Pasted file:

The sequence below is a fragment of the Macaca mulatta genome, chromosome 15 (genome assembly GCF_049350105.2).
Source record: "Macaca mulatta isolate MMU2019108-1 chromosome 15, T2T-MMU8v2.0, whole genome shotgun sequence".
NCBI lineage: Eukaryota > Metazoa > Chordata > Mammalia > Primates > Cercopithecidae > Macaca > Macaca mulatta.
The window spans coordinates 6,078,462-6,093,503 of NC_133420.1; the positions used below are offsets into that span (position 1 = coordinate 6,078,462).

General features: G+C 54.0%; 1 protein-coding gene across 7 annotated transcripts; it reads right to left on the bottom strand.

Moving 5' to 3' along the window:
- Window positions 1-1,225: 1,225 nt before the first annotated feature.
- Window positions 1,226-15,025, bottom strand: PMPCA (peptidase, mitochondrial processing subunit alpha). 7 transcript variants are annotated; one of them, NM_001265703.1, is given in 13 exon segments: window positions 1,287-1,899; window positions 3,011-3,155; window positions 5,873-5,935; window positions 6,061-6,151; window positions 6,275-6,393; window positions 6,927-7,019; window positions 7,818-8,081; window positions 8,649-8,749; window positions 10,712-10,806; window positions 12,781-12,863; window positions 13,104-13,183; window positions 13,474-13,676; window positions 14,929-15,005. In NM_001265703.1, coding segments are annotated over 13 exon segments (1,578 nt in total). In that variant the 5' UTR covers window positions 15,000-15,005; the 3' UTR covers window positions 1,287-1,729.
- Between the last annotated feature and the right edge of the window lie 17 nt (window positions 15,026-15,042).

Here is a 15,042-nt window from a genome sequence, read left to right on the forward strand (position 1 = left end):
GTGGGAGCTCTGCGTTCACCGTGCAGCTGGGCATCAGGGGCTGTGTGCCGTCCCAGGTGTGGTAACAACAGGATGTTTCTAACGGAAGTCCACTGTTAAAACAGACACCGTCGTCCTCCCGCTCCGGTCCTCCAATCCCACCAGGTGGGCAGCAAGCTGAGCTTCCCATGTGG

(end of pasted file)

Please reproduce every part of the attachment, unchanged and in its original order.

The sequence below is a fragment of the Macaca mulatta genome, chromosome 15 (genome assembly GCF_049350105.2).
Source record: "Macaca mulatta isolate MMU2019108-1 chromosome 15, T2T-MMU8v2.0, whole genome shotgun sequence".
NCBI lineage: Eukaryota > Metazoa > Chordata > Mammalia > Primates > Cercopithecidae > Macaca > Macaca mulatta.
The window spans coordinates 6,078,462-6,093,503 of NC_133420.1; the positions used below are offsets into that span (position 1 = coordinate 6,078,462).

General features: G+C 54.0%; 1 protein-coding gene across 7 annotated transcripts; it reads right to left on the bottom strand.

Moving 5' to 3' along the window:
- Window positions 1-1,225: 1,225 nt before the first annotated feature.
- Window positions 1,226-15,025, bottom strand: PMPCA (peptidase, mitochondrial processing subunit alpha). 7 transcript variants are annotated; one of them, NM_001265703.1, is given in 13 exon segments: window positions 1,287-1,899; window positions 3,011-3,155; window positions 5,873-5,935; window positions 6,061-6,151; window positions 6,275-6,393; window positions 6,927-7,019; window positions 7,818-8,081; window positions 8,649-8,749; window positions 10,712-10,806; window positions 12,781-12,863; window positions 13,104-13,183; window positions 13,474-13,676; window positions 14,929-15,005. In NM_001265703.1, coding segments are annotated over 13 exon segments (1,578 nt in total). In that variant the 5' UTR covers window positions 15,000-15,005; the 3' UTR covers window positions 1,287-1,729.
- Between the last annotated feature and the right edge of the window lie 17 nt (window positions 15,026-15,042).

Here is a 15,042-nt window from a genome sequence, read left to right on the forward strand (position 1 = left end):
GTGGGAGCTCTGCGTTCACCGTGCAGCTGGGCATCAGGGGCTGTGTGCCGTCCCAGGTGTGGTAACAACAGGATGTTTCTAACGGAAGTCCACTGTTAAAACAGACACCGTCGTCCTCCCGCTCCGGTCCTCCAATCCCACCAGGTGGGCAGCAAGCTGAGCTTCCCATGTGG